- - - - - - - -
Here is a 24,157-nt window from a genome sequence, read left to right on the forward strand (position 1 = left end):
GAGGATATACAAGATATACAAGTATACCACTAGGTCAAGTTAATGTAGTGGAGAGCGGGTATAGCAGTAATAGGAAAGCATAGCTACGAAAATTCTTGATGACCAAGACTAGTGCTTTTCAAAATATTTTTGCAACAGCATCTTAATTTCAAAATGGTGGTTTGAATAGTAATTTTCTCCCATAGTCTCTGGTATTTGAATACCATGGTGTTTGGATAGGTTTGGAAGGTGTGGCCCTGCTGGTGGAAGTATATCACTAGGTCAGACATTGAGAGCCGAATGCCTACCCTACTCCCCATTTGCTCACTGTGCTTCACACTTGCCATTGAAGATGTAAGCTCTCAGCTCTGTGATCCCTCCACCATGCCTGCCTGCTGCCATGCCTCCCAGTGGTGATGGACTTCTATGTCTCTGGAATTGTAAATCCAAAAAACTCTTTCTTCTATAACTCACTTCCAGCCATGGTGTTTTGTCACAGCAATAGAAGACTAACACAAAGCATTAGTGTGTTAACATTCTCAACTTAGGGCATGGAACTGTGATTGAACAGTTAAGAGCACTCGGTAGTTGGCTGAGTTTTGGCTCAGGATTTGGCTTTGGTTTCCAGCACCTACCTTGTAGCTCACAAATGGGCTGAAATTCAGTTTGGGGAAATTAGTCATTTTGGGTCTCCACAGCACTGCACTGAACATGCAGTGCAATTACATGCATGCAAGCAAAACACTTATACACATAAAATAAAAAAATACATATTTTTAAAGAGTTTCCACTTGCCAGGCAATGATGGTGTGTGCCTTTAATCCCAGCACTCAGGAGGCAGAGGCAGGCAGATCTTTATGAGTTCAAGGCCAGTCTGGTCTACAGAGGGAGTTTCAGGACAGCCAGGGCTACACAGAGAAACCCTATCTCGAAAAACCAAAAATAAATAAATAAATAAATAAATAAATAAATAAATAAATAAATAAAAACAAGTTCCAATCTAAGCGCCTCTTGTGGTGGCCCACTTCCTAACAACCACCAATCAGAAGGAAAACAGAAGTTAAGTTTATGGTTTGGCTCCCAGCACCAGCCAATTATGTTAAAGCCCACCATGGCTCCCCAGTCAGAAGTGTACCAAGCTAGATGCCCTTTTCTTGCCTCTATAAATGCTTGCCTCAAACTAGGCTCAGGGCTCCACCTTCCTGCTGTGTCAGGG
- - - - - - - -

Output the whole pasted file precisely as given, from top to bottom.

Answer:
Here is a 24,157-nt window from a genome sequence, read left to right on the forward strand (position 1 = left end):
GAGGATATACAAGATATACAAGTATACCACTAGGTCAAGTTAATGTAGTGGAGAGCGGGTATAGCAGTAATAGGAAAGCATAGCTACGAAAATTCTTGATGACCAAGACTAGTGCTTTTCAAAATATTTTTGCAACAGCATCTTAATTTCAAAATGGTGGTTTGAATAGTAATTTTCTCCCATAGTCTCTGGTATTTGAATACCATGGTGTTTGGATAGGTTTGGAAGGTGTGGCCCTGCTGGTGGAAGTATATCACTAGGTCAGACATTGAGAGCCGAATGCCTACCCTACTCCCCATTTGCTCACTGTGCTTCACACTTGCCATTGAAGATGTAAGCTCTCAGCTCTGTGATCCCTCCACCATGCCTGCCTGCTGCCATGCCTCCCAGTGGTGATGGACTTCTATGTCTCTGGAATTGTAAATCCAAAAAACTCTTTCTTCTATAACTCACTTCCAGCCATGGTGTTTTGTCACAGCAATAGAAGACTAACACAAAGCATTAGTGTGTTAACATTCTCAACTTAGGGCATGGAACTGTGATTGAACAGTTAAGAGCACTCGGTAGTTGGCTGAGTTTTGGCTCAGGATTTGGCTTTGGTTTCCAGCACCTACCTTGTAGCTCACAAATGGGCTGAAATTCAGTTTGGGGAAATTAGTCATTTTGGGTCTCCACAGCACTGCACTGAACATGCAGTGCAATTACATGCATGCAAGCAAAACACTTATACACATAAAATAAAAAAATACATATTTTTAAAGAGTTTCCACTTGCCAGGCAATGATGGTGTGTGCCTTTAATCCCAGCACTCAGGAGGCAGAGGCAGGCAGATCTTTATGAGTTCAAGGCCAGTCTGGTCTACAGAGGGAGTTTCAGGACAGCCAGGGCTACACAGAGAAACCCTATCTCGAAAAACCAAAAATAAATAAATAAATAAATAAATAAATAAATAAATAAATAAATAAAAACAAGTTCCAATCTAAGCGCCTCTTGTGGTGGCCCACTTCCTAACAACCACCAATCAGAAGGAAAACAGAAGTTAAGTTTATGGTTTGGCTCCCAGCACCAGCCAATTATGTTAAAGCCCACCATGGCTCCCCAGTCAGAAGTGTACCAAGCTAGATGCCCTTTTCTTGCCTCTATAAATGCTTGCCTCAAACTAGGCTCAGGGCTCCACCTTCCTGCTGTGTCAGGG